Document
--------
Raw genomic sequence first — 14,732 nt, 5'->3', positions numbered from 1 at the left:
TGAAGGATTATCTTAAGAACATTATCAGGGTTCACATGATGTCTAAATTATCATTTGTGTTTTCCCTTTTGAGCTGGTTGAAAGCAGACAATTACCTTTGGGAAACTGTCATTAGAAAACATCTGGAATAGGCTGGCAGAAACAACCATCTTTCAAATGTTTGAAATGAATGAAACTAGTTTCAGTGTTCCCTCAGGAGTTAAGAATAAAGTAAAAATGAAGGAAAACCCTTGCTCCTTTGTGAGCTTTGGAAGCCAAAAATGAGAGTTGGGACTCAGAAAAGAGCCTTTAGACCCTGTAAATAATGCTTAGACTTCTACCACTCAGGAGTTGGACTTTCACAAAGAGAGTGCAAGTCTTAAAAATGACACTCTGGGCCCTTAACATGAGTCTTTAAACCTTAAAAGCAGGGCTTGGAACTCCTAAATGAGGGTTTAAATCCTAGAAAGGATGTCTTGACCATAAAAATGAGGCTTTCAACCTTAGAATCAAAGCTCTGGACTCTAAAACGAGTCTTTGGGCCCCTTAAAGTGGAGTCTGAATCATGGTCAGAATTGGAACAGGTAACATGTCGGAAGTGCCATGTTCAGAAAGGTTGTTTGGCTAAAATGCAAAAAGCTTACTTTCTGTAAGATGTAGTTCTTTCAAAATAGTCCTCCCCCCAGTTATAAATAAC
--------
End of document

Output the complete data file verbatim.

Raw genomic sequence first — 14,732 nt, 5'->3', positions numbered from 1 at the left:
TGAAGGATTATCTTAAGAACATTATCAGGGTTCACATGATGTCTAAATTATCATTTGTGTTTTCCCTTTTGAGCTGGTTGAAAGCAGACAATTACCTTTGGGAAACTGTCATTAGAAAACATCTGGAATAGGCTGGCAGAAACAACCATCTTTCAAATGTTTGAAATGAATGAAACTAGTTTCAGTGTTCCCTCAGGAGTTAAGAATAAAGTAAAAATGAAGGAAAACCCTTGCTCCTTTGTGAGCTTTGGAAGCCAAAAATGAGAGTTGGGACTCAGAAAAGAGCCTTTAGACCCTGTAAATAATGCTTAGACTTCTACCACTCAGGAGTTGGACTTTCACAAAGAGAGTGCAAGTCTTAAAAATGACACTCTGGGCCCTTAACATGAGTCTTTAAACCTTAAAAGCAGGGCTTGGAACTCCTAAATGAGGGTTTAAATCCTAGAAAGGATGTCTTGACCATAAAAATGAGGCTTTCAACCTTAGAATCAAAGCTCTGGACTCTAAAACGAGTCTTTGGGCCCCTTAAAGTGGAGTCTGAATCATGGTCAGAATTGGAACAGGTAACATGTCGGAAGTGCCATGTTCAGAAAGGTTGTTTGGCTAAAATGCAAAAAGCTTACTTTCTGTAAGATGTAGTTCTTTCAAAATAGTCCTCCCCCCAGTTATAAATAAC